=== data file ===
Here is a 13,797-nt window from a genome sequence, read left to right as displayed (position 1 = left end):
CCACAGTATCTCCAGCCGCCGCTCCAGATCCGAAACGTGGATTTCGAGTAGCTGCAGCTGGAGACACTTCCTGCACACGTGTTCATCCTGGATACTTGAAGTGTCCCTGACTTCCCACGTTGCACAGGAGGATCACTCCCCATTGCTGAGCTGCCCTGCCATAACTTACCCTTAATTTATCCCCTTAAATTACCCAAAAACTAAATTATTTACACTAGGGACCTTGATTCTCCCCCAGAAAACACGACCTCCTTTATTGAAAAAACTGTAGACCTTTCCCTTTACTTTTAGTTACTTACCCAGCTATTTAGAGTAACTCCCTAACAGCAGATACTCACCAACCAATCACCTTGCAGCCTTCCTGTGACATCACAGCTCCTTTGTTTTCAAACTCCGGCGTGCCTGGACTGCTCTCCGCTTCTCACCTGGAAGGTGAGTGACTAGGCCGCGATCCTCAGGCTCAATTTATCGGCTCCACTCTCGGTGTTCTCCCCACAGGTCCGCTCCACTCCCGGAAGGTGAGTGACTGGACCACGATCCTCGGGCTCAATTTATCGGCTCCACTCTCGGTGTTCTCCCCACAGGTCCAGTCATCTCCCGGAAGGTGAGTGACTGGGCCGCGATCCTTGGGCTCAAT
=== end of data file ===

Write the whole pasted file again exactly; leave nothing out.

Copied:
Here is a 13,797-nt window from a genome sequence, read left to right as displayed (position 1 = left end):
CCACAGTATCTCCAGCCGCCGCTCCAGATCCGAAACGTGGATTTCGAGTAGCTGCAGCTGGAGACACTTCCTGCACACGTGTTCATCCTGGATACTTGAAGTGTCCCTGACTTCCCACGTTGCACAGGAGGATCACTCCCCATTGCTGAGCTGCCCTGCCATAACTTACCCTTAATTTATCCCCTTAAATTACCCAAAAACTAAATTATTTACACTAGGGACCTTGATTCTCCCCCAGAAAACACGACCTCCTTTATTGAAAAAACTGTAGACCTTTCCCTTTACTTTTAGTTACTTACCCAGCTATTTAGAGTAACTCCCTAACAGCAGATACTCACCAACCAATCACCTTGCAGCCTTCCTGTGACATCACAGCTCCTTTGTTTTCAAACTCCGGCGTGCCTGGACTGCTCTCCGCTTCTCACCTGGAAGGTGAGTGACTAGGCCGCGATCCTCAGGCTCAATTTATCGGCTCCACTCTCGGTGTTCTCCCCACAGGTCCGCTCCACTCCCGGAAGGTGAGTGACTGGACCACGATCCTCGGGCTCAATTTATCGGCTCCACTCTCGGTGTTCTCCCCACAGGTCCAGTCATCTCCCGGAAGGTGAGTGACTGGGCCGCGATCCTTGGGCTCAAT